US giant puts a Buy on US giant as ‘protection against the coming storm’
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Left field? Screw it. Let’s go left hemisphere.
So here’s a brief and utterly other end of town investment tip from the bank that ate Merrill Lynch & Co after that whole Global Financial Crisis thing.
The far-ranging risk-takers at the eighth-largest bank in the world the Bank of America (BoA) have a it’s-just-so-crazy-it-might-work-idea for anyone looking for a solid suit of fiscal armour to don during a global economic downswing.
Overnight, BoA, the second-largest bank in America recommended investors buy shares in Goldman Sachs – the second-largest investment bank in America.
Curiously both Brobdingnagian bridesmaids each share an eternal second fiscal fiddle position in their respective fields to the unquestioned behemoth of corporate banking, JP Morgan Chase. Although I’m sure this wasn’t a consideration, because banks aren’t like that.
Anyhoo, BoA analyst Ebrahim Poonawala – in a rather chillingly titled note – “Buying Protection Against the Coming Storm” – reckons Goldman has all the required genetics to blossom as the economic universe collapses around the teeming and surprised-lookin’ faces of the unsuspecting proles.
Goldman climbed about 2% overnight after Mr Poonawala upgraded the investment beast to Buy from Neutral, saying Goldman gives “relatively better value” than its stonkingly big banking buddies as the economic world heads downtown.
As uncertainty unhinges digital assets and hesitancy disrupts fintech, no-one is better placed than Goldman to profiteer from new business and buying opportunities than the bank which has a hard-earned and reassuring reputation for an absence of ethical due-diligence, a track-record of bedding down with cashed-up tyrants, a preternaturally cozy relationship with the US federal government (the US Treasury is a bit like a Goldman finishing school) and of course an alleged knack for driving up commodity prices through market controlling speculation.
Interestingly, this week the investment bank backed dotty oil prices to hit US$140 per barrel. Here’s Bevis most astutely pointing out Goldman pointing out underinvestment in sector would drive prices higher, with money running away from oil when it should be ‘racing towards it’.
BoA says this stuff suits GS to a tee.
The current volatile markets, the gathering geopolitical tensions and incoming and (potentially) erratic changes in monetary policy could all help lift Goldman’s revenue and bring on an intensification of opportunity for the global investor.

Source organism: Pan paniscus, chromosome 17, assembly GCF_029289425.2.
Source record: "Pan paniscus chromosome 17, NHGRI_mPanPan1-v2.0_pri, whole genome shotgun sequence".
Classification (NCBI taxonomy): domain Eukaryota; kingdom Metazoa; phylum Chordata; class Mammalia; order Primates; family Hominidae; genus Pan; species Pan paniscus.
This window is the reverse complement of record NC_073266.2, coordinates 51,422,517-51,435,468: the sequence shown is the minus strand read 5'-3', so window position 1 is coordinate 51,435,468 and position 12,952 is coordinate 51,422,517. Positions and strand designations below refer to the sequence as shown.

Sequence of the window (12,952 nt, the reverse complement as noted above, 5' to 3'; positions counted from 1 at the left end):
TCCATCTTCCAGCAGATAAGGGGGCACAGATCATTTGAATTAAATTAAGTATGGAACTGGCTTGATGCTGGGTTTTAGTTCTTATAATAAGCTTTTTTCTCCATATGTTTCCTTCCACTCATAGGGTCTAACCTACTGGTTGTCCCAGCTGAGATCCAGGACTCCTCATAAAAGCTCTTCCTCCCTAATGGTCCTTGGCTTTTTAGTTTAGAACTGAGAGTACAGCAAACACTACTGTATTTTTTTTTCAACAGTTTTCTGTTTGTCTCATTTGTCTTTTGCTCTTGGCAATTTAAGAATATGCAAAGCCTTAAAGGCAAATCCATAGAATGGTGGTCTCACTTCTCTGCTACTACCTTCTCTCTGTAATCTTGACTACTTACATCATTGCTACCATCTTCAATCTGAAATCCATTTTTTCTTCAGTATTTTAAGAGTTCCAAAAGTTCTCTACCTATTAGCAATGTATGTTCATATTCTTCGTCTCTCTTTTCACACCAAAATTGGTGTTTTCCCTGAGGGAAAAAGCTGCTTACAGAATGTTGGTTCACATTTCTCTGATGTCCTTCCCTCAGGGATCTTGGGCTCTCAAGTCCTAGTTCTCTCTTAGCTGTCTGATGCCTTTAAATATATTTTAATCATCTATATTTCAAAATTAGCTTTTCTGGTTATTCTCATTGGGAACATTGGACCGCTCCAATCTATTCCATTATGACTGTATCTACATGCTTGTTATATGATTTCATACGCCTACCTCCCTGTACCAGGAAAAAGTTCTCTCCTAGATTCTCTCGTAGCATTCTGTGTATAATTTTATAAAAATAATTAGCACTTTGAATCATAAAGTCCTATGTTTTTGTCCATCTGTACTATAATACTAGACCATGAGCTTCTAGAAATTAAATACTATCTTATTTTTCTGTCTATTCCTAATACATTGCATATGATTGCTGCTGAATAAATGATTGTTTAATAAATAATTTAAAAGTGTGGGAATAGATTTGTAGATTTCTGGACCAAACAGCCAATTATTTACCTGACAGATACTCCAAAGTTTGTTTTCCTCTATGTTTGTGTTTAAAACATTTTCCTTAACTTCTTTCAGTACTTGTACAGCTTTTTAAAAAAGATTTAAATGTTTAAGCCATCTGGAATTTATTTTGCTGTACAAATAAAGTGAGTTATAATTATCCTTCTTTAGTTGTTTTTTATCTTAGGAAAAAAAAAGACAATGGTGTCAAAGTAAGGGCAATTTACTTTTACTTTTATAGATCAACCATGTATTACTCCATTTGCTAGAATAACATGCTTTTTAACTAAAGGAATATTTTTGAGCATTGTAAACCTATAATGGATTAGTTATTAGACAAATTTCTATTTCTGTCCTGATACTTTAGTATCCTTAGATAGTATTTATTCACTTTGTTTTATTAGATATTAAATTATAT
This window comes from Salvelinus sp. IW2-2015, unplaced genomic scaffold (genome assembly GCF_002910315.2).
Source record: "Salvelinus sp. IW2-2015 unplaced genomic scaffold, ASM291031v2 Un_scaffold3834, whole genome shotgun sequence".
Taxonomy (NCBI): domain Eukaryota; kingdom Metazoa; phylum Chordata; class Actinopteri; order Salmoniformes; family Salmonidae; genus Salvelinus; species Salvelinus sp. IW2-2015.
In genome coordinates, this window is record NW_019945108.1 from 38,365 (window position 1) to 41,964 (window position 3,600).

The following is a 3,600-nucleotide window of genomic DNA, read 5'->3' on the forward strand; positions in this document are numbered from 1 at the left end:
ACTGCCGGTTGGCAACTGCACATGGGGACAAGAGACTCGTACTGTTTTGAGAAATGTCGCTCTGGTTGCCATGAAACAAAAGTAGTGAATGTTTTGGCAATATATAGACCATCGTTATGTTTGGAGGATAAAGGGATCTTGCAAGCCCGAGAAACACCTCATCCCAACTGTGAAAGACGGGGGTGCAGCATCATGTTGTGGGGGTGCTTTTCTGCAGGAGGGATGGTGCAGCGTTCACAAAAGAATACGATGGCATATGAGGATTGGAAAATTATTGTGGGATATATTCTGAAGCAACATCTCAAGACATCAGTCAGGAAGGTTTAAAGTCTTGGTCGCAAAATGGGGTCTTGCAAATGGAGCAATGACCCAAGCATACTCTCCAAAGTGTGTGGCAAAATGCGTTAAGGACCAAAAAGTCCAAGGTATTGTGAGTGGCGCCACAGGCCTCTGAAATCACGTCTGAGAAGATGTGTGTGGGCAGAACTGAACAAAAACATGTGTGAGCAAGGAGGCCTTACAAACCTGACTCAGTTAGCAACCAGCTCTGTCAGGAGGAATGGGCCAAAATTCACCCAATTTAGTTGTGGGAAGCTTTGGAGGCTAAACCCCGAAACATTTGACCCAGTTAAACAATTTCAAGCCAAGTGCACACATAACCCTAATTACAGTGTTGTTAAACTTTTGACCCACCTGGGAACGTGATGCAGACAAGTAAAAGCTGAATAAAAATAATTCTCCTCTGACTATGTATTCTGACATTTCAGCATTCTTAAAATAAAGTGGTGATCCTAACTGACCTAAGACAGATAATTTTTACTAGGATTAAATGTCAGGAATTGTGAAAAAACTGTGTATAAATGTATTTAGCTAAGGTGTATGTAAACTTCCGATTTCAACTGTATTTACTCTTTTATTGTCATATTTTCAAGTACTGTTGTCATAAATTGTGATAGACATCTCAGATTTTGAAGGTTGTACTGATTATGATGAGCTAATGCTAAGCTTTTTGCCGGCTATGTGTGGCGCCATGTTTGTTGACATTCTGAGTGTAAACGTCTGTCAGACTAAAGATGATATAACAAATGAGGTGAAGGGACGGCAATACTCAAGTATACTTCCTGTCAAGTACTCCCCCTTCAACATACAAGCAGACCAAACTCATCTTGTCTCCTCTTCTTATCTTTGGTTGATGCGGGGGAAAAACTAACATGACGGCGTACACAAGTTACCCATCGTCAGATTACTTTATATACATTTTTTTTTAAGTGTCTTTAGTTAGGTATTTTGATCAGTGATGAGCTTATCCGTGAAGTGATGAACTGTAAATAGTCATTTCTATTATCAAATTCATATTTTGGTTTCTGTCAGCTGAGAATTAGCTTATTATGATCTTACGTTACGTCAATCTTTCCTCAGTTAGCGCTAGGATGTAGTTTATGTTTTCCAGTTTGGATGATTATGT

“Revenue growth could see a boost from a volatile geo-political backdrop and monetary policy, both have the potential to drive elevated trading activity for the foreseeable future,” Poonawala said.
Even better, BoA sees the stock as cheap as chips on a price-to-tangible book value basis.
It’s certainly true shares in Goldman have crashed by almost a full quarter (about 23%) since Christmas, but according to the BoA that stock could easily find its funk as the world falls apart – with an expected rally of at least another 27% based on Bank of America’s latest price target of $380 a pop.
“Our ratings change – first upgrade of 2022 – does not indicate an improved outlook for bank stocks,” he added.
“To the contrary, we see the stock as well-positioned to outperform in what is likely to be a worsening economic backdrop that could weigh more materially on the EPS outlooks for its balance sheet lending-heavy peers.”
Poonawala raised his price target on Goldman by about $20 to $380.
Still, Goldman’s earnings estimate for 2022 got a shave like everyone else (to $33.17 a share from $38.73) and the ’23 earnings forecast was also clipped to $36.83 a share from $38.50.
Over the period above, the average return on shareholder equity at Goldman is a shade over 11%.
I suppose that shouldn’t be too surprising. Although the bank operates across whatever particular segment of the global banking industry takes its fancy, it’s probably best known for never being too far from the ol’ M&A action, as well as being one of the pole positioned underwriters for big game initial public offerings.
Goldman brought us last year’s record breaking IPOs for the crypto player Coinbase and for Roblox, the insanely ubiquitous but dull-looking gaming platform my wee one uses to hone his murder skills – both of which went down as two of the largest IPOs in history.